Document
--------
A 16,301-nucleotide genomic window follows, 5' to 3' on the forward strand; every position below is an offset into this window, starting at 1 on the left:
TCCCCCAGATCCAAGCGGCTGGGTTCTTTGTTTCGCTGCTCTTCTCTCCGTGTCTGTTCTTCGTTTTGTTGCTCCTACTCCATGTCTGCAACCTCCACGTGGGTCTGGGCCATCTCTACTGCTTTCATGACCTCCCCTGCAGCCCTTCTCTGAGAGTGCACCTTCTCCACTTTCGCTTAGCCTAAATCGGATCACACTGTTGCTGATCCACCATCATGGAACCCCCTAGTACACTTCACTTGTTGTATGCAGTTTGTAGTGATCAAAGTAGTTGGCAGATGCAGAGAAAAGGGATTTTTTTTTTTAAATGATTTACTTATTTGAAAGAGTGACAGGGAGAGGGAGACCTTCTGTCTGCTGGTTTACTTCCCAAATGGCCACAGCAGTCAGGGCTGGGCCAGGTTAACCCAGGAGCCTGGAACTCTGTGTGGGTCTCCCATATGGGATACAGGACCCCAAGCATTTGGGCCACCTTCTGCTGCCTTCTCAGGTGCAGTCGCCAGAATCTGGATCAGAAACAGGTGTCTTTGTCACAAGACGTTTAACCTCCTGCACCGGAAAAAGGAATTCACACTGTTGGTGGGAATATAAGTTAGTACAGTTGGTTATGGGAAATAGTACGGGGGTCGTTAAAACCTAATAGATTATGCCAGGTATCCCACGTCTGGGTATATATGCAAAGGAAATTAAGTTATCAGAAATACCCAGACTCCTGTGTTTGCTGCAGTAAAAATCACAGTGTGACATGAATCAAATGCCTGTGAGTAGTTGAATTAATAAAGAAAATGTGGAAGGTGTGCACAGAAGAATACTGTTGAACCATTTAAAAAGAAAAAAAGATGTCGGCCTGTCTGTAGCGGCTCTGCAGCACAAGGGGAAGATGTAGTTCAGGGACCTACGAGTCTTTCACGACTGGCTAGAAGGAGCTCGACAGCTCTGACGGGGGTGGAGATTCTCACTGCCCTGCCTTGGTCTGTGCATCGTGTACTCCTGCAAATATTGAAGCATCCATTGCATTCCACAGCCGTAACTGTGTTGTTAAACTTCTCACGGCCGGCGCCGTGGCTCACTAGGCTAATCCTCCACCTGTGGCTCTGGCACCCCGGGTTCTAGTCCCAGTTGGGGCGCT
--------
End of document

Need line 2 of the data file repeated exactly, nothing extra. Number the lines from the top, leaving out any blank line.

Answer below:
TCCCCCAGATCCAAGCGGCTGGGTTCTTTGTTTCGCTGCTCTTCTCTCCGTGTCTGTTCTTCGTTTTGTTGCTCCTACTCCATGTCTGCAACCTCCACGTGGGTCTGGGCCATCTCTACTGCTTTCATGACCTCCCCTGCAGCCCTTCTCTGAGAGTGCACCTTCTCCACTTTCGCTTAGCCTAAATCGGATCACACTGTTGCTGATCCACCATCATGGAACCCCCTAGTACACTTCACTTGTTGTATGCAGTTTGTAGTGATCAAAGTAGTTGGCAGATGCAGAGAAAAGGGATTTTTTTTTTTAAATGATTTACTTATTTGAAAGAGTGACAGGGAGAGGGAGACCTTCTGTCTGCTGGTTTACTTCCCAAATGGCCACAGCAGTCAGGGCTGGGCCAGGTTAACCCAGGAGCCTGGAACTCTGTGTGGGTCTCCCATATGGGATACAGGACCCCAAGCATTTGGGCCACCTTCTGCTGCCTTCTCAGGTGCAGTCGCCAGAATCTGGATCAGAAACAGGTGTCTTTGTCACAAGACGTTTAACCTCCTGCACCGGAAAAAGGAATTCACACTGTTGGTGGGAATATAAGTTAGTACAGTTGGTTATGGGAAATAGTACGGGGGTCGTTAAAACCTAATAGATTATGCCAGGTATCCCACGTCTGGGTATATATGCAAAGGAAATTAAGTTATCAGAAATACCCAGACTCCTGTGTTTGCTGCAGTAAAAATCACAGTGTGACATGAATCAAATGCCTGTGAGTAGTTGAATTAATAAAGAAAATGTGGAAGGTGTGCACAGAAGAATACTGTTGAACCATTTAAAAAGAAAAAAAGATGTCGGCCTGTCTGTAGCGGCTCTGCAGCACAAGGGGAAGATGTAGTTCAGGGACCTACGAGTCTTTCACGACTGGCTAGAAGGAGCTCGACAGCTCTGACGGGGGTGGAGATTCTCACTGCCCTGCCTTGGTCTGTGCATCGTGTACTCCTGCAAATATTGAAGCATCCATTGCATTCCACAGCCGTAACTGTGTTGTTAAACTTCTCACGGCCGGCGCCGTGGCTCACTAGGCTAATCCTCCACCTGTGGCTCTGGCACCCCGGGTTCTAGTCCCAGTTGGGGCGCT